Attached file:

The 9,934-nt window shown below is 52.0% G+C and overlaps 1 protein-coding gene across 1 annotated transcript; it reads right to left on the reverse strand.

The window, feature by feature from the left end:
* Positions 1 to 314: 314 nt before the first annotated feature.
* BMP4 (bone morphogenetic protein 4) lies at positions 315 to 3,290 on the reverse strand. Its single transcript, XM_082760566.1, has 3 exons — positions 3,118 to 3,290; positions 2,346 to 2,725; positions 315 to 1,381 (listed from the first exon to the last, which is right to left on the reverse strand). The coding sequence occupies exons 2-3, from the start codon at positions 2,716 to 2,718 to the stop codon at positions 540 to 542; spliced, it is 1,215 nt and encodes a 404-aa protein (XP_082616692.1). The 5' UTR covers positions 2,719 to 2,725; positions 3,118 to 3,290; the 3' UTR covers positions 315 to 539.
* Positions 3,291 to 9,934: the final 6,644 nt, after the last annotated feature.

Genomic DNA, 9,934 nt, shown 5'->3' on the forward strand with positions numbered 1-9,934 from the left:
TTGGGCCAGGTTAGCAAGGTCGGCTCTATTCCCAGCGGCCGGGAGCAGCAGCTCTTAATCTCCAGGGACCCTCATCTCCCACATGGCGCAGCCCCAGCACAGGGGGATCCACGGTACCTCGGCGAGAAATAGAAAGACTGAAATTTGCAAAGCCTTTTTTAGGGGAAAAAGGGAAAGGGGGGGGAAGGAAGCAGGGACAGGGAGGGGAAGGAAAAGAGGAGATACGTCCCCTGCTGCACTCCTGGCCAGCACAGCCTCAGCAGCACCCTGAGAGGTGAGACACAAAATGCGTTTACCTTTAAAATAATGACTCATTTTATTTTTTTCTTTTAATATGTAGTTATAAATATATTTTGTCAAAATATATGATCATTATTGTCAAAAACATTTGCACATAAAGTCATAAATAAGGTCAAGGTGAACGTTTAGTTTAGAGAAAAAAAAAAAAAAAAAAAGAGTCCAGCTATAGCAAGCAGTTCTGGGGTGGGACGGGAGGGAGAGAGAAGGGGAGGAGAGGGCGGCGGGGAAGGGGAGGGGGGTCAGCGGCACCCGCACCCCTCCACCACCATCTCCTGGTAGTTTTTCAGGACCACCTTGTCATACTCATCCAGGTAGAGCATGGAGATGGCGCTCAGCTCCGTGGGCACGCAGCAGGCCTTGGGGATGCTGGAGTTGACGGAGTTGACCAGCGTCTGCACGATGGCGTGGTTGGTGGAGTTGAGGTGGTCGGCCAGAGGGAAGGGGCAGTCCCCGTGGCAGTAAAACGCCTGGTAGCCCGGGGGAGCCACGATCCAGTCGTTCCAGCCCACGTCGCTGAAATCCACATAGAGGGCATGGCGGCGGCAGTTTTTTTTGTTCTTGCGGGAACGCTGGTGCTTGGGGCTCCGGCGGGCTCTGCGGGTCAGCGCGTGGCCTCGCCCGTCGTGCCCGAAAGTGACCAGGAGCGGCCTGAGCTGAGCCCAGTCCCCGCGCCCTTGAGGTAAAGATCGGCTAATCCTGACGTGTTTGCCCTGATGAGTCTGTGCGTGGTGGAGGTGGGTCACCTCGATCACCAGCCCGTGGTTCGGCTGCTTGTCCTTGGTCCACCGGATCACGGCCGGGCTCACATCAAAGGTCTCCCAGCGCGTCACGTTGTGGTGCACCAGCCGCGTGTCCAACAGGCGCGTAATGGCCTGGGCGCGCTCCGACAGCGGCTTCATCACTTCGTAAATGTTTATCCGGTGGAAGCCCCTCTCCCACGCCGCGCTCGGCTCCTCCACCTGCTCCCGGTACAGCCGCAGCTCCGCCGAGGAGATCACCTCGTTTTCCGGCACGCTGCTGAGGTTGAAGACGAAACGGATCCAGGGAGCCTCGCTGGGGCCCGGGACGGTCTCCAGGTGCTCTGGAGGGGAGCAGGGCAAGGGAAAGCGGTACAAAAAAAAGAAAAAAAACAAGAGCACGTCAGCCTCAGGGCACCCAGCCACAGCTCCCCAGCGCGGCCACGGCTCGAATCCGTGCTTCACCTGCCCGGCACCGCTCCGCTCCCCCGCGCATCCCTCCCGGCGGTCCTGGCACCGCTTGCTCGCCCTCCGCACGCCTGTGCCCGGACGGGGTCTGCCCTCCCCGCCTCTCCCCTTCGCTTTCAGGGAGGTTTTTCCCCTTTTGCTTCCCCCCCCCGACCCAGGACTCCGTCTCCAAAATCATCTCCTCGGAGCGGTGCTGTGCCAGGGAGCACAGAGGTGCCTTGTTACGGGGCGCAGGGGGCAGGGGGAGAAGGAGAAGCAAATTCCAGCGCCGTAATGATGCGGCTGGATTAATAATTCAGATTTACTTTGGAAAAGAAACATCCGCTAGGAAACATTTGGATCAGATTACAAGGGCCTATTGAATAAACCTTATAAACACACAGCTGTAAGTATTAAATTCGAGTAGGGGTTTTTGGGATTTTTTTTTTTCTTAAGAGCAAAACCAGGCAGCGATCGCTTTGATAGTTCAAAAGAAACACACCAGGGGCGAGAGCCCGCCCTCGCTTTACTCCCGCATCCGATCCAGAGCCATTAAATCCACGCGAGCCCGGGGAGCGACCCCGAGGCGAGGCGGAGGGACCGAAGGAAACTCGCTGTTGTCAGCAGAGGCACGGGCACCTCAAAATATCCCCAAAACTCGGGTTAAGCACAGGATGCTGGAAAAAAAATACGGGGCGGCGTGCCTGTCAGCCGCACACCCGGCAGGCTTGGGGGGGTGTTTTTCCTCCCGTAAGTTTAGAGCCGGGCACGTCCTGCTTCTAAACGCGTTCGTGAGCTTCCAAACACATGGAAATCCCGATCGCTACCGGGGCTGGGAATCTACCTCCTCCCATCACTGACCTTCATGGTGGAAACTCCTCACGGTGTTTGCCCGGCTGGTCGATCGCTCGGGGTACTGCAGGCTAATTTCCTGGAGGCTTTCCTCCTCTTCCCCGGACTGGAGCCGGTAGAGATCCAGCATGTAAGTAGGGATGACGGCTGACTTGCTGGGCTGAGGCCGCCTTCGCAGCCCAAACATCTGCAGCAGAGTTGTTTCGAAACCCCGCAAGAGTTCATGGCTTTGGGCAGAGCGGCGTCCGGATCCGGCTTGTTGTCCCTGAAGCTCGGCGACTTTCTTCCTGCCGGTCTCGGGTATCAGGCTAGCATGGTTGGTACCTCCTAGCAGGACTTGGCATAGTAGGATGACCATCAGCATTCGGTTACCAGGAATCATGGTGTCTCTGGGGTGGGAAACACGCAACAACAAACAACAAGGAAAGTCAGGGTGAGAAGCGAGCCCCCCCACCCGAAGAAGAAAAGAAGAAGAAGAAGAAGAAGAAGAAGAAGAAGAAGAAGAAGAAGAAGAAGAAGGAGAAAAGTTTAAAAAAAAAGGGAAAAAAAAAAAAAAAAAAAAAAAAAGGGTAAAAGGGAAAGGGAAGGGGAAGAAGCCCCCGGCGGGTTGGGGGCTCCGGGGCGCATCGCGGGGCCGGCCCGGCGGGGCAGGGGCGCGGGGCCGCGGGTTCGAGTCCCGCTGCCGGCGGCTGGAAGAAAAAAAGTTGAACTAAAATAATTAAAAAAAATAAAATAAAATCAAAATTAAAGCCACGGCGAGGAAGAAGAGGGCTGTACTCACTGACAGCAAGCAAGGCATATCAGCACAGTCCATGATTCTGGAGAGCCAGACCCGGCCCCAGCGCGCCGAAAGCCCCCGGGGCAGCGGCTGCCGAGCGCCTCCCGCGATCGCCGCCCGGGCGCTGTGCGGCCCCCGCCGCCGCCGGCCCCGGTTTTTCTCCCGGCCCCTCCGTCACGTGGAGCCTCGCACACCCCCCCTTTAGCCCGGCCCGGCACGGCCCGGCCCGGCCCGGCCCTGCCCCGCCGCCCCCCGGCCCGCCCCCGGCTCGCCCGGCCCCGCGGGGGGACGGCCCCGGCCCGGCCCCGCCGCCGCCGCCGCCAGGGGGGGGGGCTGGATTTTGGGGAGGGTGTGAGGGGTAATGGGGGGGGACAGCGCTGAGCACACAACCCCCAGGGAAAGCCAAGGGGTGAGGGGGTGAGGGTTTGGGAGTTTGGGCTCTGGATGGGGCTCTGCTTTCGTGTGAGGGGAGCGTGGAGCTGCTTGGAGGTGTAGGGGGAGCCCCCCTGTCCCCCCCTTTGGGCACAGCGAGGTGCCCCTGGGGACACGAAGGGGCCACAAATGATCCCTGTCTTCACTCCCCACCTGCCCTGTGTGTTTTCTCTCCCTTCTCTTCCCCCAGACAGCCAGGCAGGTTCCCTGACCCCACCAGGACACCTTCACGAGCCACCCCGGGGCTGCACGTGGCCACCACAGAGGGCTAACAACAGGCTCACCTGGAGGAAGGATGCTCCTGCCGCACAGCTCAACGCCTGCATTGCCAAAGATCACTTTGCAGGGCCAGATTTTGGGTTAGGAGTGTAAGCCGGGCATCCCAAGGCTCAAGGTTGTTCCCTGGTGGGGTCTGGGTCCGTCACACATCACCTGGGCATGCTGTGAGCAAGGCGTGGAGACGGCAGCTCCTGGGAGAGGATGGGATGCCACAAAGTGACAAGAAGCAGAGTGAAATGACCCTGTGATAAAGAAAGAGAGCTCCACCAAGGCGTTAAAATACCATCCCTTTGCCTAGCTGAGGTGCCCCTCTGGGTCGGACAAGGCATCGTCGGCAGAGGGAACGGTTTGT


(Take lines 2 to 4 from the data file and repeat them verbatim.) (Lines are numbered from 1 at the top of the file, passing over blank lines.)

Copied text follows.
The window, feature by feature from the left end:
* Positions 1 to 314: 314 nt before the first annotated feature.
* BMP4 (bone morphogenetic protein 4) lies at positions 315 to 3,290 on the reverse strand. Its single transcript, XM_082760566.1, has 3 exons — positions 3,118 to 3,290; positions 2,346 to 2,725; positions 315 to 1,381 (listed from the first exon to the last, which is right to left on the reverse strand). The coding sequence occupies exons 2-3, from the start codon at positions 2,716 to 2,718 to the stop codon at positions 540 to 542; spliced, it is 1,215 nt and encodes a 404-aa protein (XP_082616692.1). The 5' UTR covers positions 2,719 to 2,725; positions 3,118 to 3,290; the 3' UTR covers positions 315 to 539.